There is no known treatment that is specifically designed for emetophobia. Be that as it may, exposure therapy may be very advantageous for someone suffering from this phobia. Exposure therapy works by having the therapist slowly expose the patient to that which they fear. Doing so will likely give the patient a lot of uncomfortable anxiety. However, this will also help them to become desensitized from their fear.
It is very important that the therapist practicing exposure therapy is very adept and experienced with this form of treatment as it can be very destructive if not implemented properly. For example, if the therapist exposes the patient to too much too soon, then it may only exacerbate the symptoms of their disorder without allowing them to gradually build up their tolerance to it.
Anti-anxiety medication may also be very advantageous as well. This type of medication may help to minimize the amount of anxiety experienced from this disorder. Nevertheless, even though anti-anxiety medication may be able to help, it may not be a good idea to take this type of medication alone without also engaging in any form of therapy, but this will be something you will need to discuss with your doctor first.
Exercise for Emetophobia
Exercise has been shown to be extremely beneficial for people suffering from anxiety disorders, including emetophobia. Specifically, cardiovascular exercise can significantly help to relieve one’s stress. This is not to say that weight-resistance training would not benefit someone with anxiety, but rather that aerobic exercise is has been shown to be more effective at releasing those feel good chemicals in the brain, such as endorphins.
According to the American Psychology Association, exercise can help to condition the mind to better cope with stressful situations. This makes sense when we take into consideration the high amount of stress that the body is put under during strenuous exercise. So, if you yourself are sedentary, then engaging in some form of aerobic exercise may be able to significantly help reduce your symptoms of emetophobia by making it much easier for you to cope with the anxiety and stress that’s associated with this condition.
There are many different aerobic modalities that you can partake in to help reduce your symptoms of emetophobia, such as swimming, biking, skiing, walking, and jogging. You can also acquire the many benefits of exercise by playing sports such as tennis, soccer, basketball, and racquetball, among many other sports. Engaging in some form of exercise consistently may be able to help relieve some of the pain associated with emetophobia over time.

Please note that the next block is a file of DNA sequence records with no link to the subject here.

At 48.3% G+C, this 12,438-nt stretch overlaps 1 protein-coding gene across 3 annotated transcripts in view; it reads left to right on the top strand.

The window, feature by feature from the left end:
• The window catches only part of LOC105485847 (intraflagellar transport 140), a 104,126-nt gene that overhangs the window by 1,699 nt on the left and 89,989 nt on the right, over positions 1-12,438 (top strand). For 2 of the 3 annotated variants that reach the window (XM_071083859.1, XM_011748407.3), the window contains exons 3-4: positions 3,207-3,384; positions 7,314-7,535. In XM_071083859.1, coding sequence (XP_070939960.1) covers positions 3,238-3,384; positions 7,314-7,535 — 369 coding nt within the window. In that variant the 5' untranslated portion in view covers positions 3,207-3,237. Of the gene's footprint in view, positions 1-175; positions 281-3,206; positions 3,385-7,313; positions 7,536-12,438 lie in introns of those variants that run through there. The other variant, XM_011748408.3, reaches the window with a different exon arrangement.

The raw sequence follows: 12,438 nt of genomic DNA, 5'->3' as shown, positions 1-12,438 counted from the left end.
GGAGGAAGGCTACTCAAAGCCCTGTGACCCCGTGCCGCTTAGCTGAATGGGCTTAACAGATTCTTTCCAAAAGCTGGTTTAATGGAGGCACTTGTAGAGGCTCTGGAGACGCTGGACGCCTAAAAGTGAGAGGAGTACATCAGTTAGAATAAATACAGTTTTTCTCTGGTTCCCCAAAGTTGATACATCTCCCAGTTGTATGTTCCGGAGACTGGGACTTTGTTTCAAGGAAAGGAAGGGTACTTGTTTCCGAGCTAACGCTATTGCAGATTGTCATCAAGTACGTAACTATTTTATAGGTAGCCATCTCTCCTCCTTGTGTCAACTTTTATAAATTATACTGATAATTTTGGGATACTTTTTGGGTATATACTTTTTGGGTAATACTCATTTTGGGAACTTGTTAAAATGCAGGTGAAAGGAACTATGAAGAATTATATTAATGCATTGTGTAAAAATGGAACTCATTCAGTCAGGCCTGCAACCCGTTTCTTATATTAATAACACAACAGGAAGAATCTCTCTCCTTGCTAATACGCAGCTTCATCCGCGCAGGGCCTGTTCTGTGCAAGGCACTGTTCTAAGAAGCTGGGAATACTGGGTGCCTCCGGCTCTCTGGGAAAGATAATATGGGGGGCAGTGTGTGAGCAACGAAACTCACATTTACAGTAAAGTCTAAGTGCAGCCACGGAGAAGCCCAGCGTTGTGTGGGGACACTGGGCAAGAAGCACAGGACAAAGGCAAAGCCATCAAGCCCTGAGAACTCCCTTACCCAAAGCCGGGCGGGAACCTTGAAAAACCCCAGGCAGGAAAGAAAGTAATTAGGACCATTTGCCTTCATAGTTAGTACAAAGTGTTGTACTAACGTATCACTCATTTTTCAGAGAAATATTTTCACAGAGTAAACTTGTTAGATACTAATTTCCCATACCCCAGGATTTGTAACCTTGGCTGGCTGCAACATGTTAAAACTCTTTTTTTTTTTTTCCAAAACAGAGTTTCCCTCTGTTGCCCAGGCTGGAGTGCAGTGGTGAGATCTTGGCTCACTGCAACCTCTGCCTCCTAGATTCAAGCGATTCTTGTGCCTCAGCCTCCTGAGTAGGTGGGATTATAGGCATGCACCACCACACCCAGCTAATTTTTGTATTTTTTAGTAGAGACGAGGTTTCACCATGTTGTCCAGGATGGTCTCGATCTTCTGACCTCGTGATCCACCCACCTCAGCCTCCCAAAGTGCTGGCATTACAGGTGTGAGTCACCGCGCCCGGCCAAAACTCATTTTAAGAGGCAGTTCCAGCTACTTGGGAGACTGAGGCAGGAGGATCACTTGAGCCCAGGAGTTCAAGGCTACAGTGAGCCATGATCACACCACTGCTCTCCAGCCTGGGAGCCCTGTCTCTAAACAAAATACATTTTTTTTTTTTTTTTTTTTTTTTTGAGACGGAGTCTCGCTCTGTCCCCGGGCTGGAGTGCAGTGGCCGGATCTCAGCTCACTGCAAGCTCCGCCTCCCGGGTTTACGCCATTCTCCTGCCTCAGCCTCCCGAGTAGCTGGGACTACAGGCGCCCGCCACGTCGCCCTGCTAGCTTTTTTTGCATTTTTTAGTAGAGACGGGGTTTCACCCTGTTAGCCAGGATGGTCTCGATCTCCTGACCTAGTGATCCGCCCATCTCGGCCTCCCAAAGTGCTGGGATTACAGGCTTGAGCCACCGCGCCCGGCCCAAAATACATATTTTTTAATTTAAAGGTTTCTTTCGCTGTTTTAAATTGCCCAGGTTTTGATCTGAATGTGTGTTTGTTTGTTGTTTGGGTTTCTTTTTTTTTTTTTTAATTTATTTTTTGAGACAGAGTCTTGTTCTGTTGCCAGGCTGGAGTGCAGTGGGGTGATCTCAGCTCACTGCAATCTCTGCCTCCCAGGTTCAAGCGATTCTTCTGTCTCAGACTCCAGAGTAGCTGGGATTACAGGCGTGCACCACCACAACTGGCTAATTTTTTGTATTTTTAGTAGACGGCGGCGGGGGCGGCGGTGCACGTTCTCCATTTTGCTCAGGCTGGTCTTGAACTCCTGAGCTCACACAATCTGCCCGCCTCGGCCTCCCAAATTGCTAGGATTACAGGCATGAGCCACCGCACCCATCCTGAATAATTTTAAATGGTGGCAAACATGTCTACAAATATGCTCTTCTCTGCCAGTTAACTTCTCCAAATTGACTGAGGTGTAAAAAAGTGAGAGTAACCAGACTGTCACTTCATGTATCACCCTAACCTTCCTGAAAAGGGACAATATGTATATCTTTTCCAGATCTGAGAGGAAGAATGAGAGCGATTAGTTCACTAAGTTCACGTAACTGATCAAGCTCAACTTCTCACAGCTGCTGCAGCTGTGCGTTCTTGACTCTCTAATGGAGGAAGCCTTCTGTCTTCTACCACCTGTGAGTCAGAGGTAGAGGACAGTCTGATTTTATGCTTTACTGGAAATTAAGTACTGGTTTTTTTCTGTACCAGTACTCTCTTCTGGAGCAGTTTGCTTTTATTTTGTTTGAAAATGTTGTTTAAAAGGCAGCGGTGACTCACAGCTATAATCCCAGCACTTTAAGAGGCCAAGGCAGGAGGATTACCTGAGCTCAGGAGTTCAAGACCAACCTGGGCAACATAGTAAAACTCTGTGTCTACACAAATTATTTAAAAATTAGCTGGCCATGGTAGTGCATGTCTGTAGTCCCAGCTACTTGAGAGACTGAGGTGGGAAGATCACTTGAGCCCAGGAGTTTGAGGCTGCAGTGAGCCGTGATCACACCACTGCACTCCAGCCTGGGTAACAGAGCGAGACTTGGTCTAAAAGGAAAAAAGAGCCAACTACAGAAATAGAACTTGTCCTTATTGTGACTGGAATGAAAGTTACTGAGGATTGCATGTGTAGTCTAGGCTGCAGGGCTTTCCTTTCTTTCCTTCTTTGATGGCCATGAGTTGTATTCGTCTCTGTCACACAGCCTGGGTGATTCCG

Practicing Yoga for Emetophobia
There are numerous different yoga poses that can substantially benefit someone who is suffering from emetophobia. In part, this is due to the meditative state of mind that yoga tends to emit in those who practice it on a consistent basis. Yoga can be thought of as meditation in motion. It can help to relieve some of the anxiety associated with emetophobia due to the mere fact that by engaging in yoga, your attention will be redirected to something more productive.
There are many different types of yoga that someone with emetophobia can benefit from, such as hatha yoga or hot yoga, among many others. Nevertheless, regardless of the many different forms of yoga that exist, virtually all of them can help to relieve some of the stress and anxiety that is associated with emetophobia.
If you have never practiced yoga before, then it may be in your best interest to take a class or watch some guided videos that can help you through each pose. Just like with meditation, the more you practice yoga, the more adept you will become at it. Besides helping you to reduce your symptoms of emetophobia, you can also expect to acquire increased strength and flexibility, among other benefits.
Reducing Caffeine for Emetophobia
It is no secret that consuming large amounts of caffeine throughout the day can aid in making you more anxious. This makes sense when we look closely at how caffeine affects our body’s physiology. When we consume a high dose of caffeine, our heart will start to beat faster and we become more tense. Essentially, our body will begin to go into a “fight or flight” state of mind. Such a frame of mind is often a precursor for someone with emetophobia to experience panic attacks.